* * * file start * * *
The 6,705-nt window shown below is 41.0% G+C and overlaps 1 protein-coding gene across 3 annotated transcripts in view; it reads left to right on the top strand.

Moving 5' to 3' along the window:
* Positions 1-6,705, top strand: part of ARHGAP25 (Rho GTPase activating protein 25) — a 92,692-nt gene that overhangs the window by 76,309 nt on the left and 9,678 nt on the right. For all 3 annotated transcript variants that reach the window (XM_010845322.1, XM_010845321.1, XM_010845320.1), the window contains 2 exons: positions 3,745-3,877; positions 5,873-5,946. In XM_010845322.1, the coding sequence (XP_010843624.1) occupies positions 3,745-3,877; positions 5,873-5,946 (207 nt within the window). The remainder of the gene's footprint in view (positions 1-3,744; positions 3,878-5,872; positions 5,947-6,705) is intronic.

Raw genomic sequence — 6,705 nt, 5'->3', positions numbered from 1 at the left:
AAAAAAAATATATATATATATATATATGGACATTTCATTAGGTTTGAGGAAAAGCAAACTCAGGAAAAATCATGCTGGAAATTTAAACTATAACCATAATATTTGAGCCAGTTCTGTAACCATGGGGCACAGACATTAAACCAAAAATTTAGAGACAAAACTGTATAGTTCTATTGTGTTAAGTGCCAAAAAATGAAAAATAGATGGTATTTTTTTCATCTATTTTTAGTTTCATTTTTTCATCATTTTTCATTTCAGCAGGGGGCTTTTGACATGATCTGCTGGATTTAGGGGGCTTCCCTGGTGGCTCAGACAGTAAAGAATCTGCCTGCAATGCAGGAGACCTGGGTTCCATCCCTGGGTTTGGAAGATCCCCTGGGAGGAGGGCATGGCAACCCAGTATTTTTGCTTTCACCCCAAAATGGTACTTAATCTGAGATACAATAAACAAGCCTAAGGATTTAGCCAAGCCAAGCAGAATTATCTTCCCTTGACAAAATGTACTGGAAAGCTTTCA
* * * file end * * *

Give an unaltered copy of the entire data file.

The 6,705-nt window shown below is 41.0% G+C and overlaps 1 protein-coding gene across 3 annotated transcripts in view; it reads left to right on the top strand.

Moving 5' to 3' along the window:
* Positions 1-6,705, top strand: part of ARHGAP25 (Rho GTPase activating protein 25) — a 92,692-nt gene that overhangs the window by 76,309 nt on the left and 9,678 nt on the right. For all 3 annotated transcript variants that reach the window (XM_010845322.1, XM_010845321.1, XM_010845320.1), the window contains 2 exons: positions 3,745-3,877; positions 5,873-5,946. In XM_010845322.1, the coding sequence (XP_010843624.1) occupies positions 3,745-3,877; positions 5,873-5,946 (207 nt within the window). The remainder of the gene's footprint in view (positions 1-3,744; positions 3,878-5,872; positions 5,947-6,705) is intronic.

Raw genomic sequence — 6,705 nt, 5'->3', positions numbered from 1 at the left:
AAAAAAAATATATATATATATATATATGGACATTTCATTAGGTTTGAGGAAAAGCAAACTCAGGAAAAATCATGCTGGAAATTTAAACTATAACCATAATATTTGAGCCAGTTCTGTAACCATGGGGCACAGACATTAAACCAAAAATTTAGAGACAAAACTGTATAGTTCTATTGTGTTAAGTGCCAAAAAATGAAAAATAGATGGTATTTTTTTCATCTATTTTTAGTTTCATTTTTTCATCATTTTTCATTTCAGCAGGGGGCTTTTGACATGATCTGCTGGATTTAGGGGGCTTCCCTGGTGGCTCAGACAGTAAAGAATCTGCCTGCAATGCAGGAGACCTGGGTTCCATCCCTGGGTTTGGAAGATCCCCTGGGAGGAGGGCATGGCAACCCAGTATTTTTGCTTTCACCCCAAAATGGTACTTAATCTGAGATACAATAAACAAGCCTAAGGATTTAGCCAAGCCAAGCAGAATTATCTTCCCTTGACAAAATGTACTGGAAAGCTTTCA